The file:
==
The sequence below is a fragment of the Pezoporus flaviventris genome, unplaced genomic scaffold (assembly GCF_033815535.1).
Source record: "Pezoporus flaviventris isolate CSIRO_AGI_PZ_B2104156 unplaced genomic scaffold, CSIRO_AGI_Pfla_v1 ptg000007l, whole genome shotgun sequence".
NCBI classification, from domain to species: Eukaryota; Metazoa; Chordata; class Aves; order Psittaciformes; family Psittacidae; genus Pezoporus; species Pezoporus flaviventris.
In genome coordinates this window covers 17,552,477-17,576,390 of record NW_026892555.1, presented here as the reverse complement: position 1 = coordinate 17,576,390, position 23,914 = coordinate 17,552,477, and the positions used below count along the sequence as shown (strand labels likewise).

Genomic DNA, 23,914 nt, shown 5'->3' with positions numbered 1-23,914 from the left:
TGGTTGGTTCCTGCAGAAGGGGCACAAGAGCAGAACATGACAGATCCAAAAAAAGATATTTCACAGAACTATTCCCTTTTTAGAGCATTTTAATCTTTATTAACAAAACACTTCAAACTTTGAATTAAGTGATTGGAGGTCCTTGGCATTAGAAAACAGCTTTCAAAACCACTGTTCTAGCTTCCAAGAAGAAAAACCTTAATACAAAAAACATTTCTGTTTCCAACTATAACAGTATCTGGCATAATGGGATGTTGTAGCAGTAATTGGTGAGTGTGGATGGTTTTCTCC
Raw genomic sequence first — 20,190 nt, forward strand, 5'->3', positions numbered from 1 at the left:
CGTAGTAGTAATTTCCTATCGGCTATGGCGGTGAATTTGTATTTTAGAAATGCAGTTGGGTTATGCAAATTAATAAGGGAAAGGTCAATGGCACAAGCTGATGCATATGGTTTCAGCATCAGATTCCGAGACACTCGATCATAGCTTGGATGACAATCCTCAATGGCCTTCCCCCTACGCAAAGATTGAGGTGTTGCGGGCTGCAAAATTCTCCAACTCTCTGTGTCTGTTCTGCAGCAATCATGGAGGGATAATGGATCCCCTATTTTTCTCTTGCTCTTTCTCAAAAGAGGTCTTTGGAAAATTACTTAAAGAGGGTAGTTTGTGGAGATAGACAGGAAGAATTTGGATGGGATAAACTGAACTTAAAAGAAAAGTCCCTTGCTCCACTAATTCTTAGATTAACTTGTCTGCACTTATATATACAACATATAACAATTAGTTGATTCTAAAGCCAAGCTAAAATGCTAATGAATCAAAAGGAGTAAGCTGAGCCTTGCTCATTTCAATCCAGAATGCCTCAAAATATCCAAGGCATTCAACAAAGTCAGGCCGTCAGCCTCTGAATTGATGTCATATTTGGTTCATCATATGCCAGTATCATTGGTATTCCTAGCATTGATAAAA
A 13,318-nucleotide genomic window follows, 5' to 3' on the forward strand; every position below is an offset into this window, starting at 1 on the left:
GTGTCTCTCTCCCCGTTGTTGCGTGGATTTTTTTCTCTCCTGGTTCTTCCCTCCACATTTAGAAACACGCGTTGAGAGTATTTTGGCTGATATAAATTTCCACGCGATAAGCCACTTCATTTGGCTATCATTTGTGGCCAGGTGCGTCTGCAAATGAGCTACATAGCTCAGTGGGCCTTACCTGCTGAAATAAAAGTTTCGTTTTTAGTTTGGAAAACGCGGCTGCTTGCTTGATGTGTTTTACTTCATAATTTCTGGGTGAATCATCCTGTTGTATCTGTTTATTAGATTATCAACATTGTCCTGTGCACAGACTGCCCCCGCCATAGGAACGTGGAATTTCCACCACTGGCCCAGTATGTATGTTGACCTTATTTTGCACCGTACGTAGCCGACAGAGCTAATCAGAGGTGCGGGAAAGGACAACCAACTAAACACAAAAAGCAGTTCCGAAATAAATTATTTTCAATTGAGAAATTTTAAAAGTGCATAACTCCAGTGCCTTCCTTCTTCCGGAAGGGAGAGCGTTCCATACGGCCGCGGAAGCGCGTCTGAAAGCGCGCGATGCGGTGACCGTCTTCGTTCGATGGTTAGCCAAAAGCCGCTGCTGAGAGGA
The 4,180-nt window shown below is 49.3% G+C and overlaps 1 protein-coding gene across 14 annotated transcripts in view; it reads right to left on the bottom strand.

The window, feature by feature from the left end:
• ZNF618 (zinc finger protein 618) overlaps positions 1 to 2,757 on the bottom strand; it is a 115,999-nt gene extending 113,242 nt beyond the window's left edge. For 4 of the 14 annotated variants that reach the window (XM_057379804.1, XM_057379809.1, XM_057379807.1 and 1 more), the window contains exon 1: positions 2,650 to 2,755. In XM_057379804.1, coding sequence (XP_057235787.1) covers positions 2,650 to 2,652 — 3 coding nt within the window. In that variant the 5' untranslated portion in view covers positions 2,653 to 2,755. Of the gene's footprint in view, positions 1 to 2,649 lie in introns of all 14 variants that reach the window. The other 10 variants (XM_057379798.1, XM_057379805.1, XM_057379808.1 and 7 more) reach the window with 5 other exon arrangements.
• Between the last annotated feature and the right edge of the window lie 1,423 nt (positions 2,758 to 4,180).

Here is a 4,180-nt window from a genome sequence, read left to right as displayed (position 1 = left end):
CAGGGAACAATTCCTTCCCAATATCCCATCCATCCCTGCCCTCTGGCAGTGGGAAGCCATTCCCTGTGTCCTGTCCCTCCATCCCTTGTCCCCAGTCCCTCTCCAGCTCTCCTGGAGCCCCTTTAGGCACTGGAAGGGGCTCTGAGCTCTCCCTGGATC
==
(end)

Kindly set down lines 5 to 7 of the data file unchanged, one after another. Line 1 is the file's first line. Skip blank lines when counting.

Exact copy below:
Genomic DNA, 23,914 nt, shown 5'->3' with positions numbered 1-23,914 from the left:
TGGTTGGTTCCTGCAGAAGGGGCACAAGAGCAGAACATGACAGATCCAAAAAAAGATATTTCACAGAACTATTCCCTTTTTAGAGCATTTTAATCTTTATTAACAAAACACTTCAAACTTTGAATTAAGTGATTGGAGGTCCTTGGCATTAGAAAACAGCTTTCAAAACCACTGTTCTAGCTTCCAAGAAGAAAAACCTTAATACAAAAAACATTTCTGTTTCCAACTATAACAGTATCTGGCATAATGGGATGTTGTAGCAGTAATTGGTGAGTGTGGATGGTTTTCTCC
Raw genomic sequence first — 20,190 nt, forward strand, 5'->3', positions numbered from 1 at the left: